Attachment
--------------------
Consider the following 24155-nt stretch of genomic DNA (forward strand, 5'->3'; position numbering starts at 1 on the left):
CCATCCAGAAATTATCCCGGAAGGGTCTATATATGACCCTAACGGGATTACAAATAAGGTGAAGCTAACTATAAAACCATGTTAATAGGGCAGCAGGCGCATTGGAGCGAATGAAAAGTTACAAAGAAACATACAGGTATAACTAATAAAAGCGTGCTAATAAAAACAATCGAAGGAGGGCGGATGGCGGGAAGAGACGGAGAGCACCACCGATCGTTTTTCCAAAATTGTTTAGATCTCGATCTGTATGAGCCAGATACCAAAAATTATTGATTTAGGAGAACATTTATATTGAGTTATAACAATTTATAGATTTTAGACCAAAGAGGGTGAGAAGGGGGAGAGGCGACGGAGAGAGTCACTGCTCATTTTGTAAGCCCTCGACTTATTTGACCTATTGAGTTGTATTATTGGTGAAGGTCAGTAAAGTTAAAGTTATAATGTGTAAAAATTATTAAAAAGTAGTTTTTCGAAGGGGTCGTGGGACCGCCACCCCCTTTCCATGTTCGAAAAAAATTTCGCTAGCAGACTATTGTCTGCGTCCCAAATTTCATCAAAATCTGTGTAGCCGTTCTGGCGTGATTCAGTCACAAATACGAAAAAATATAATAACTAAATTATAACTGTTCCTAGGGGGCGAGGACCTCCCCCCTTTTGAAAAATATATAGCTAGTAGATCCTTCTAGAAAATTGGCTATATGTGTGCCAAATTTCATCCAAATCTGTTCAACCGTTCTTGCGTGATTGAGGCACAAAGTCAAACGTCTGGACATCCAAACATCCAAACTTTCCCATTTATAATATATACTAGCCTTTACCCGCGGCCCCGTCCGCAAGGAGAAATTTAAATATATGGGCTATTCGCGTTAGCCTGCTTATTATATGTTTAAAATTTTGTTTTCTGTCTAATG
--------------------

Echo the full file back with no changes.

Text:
Consider the following 24155-nt stretch of genomic DNA (forward strand, 5'->3'; position numbering starts at 1 on the left):
CCATCCAGAAATTATCCCGGAAGGGTCTATATATGACCCTAACGGGATTACAAATAAGGTGAAGCTAACTATAAAACCATGTTAATAGGGCAGCAGGCGCATTGGAGCGAATGAAAAGTTACAAAGAAACATACAGGTATAACTAATAAAAGCGTGCTAATAAAAACAATCGAAGGAGGGCGGATGGCGGGAAGAGACGGAGAGCACCACCGATCGTTTTTCCAAAATTGTTTAGATCTCGATCTGTATGAGCCAGATACCAAAAATTATTGATTTAGGAGAACATTTATATTGAGTTATAACAATTTATAGATTTTAGACCAAAGAGGGTGAGAAGGGGGAGAGGCGACGGAGAGAGTCACTGCTCATTTTGTAAGCCCTCGACTTATTTGACCTATTGAGTTGTATTATTGGTGAAGGTCAGTAAAGTTAAAGTTATAATGTGTAAAAATTATTAAAAAGTAGTTTTTCGAAGGGGTCGTGGGACCGCCACCCCCTTTCCATGTTCGAAAAAAATTTCGCTAGCAGACTATTGTCTGCGTCCCAAATTTCATCAAAATCTGTGTAGCCGTTCTGGCGTGATTCAGTCACAAATACGAAAAAATATAATAACTAAATTATAACTGTTCCTAGGGGGCGAGGACCTCCCCCCTTTTGAAAAATATATAGCTAGTAGATCCTTCTAGAAAATTGGCTATATGTGTGCCAAATTTCATCCAAATCTGTTCAACCGTTCTTGCGTGATTGAGGCACAAAGTCAAACGTCTGGACATCCAAACATCCAAACTTTCCCATTTATAATATATACTAGCCTTTACCCGCGGCCCCGTCCGCAAGGAGAAATTTAAATATATGGGCTATTCGCGTTAGCCTGCTTATTATATGTTTAAAATTTTGTTTTCTGTCTAATG